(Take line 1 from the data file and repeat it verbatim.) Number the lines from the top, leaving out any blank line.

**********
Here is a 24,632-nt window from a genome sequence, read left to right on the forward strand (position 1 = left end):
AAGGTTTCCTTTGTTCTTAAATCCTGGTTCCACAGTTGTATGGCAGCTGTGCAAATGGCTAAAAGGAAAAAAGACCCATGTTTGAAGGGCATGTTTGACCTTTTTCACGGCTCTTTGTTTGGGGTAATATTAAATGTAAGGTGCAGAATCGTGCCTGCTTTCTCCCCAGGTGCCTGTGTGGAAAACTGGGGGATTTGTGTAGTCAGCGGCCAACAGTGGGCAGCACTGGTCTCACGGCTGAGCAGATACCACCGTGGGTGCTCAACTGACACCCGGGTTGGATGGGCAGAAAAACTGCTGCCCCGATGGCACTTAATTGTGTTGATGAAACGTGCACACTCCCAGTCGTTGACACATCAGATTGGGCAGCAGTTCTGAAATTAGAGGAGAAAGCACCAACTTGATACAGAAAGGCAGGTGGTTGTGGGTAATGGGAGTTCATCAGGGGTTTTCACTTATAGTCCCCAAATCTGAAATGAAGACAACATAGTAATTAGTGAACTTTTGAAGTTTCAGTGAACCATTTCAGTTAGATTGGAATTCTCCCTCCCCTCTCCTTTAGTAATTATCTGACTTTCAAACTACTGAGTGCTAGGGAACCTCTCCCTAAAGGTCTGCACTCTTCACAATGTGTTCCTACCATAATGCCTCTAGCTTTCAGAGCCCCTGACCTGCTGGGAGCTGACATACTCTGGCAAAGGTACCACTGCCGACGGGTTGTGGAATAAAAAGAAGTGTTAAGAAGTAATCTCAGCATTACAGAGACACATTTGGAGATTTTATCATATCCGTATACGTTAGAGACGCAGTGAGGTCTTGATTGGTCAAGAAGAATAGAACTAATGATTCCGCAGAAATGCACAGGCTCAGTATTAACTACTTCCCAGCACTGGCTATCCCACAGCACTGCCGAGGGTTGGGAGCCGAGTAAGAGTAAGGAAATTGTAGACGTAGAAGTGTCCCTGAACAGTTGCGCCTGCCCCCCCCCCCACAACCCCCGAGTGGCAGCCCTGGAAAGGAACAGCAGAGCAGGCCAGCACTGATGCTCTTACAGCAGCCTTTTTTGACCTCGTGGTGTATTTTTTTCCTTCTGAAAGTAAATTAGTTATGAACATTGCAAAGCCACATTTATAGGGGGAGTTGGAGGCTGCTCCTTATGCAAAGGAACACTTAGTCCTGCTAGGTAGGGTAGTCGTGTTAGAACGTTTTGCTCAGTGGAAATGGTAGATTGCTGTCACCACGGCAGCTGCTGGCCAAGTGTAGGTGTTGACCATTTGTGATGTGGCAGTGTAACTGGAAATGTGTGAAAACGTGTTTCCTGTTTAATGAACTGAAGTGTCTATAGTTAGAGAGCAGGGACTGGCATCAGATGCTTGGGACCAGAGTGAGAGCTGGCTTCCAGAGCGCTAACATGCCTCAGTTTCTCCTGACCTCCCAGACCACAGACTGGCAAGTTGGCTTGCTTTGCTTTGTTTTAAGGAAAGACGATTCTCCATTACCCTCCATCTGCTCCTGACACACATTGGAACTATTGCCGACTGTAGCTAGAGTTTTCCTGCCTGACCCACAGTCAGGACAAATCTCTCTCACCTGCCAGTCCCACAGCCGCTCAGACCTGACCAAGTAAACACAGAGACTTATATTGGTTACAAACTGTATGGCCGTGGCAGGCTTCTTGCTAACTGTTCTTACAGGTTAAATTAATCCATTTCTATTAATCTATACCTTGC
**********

Here is a 24,632-nt window from a genome sequence, read left to right on the forward strand (position 1 = left end):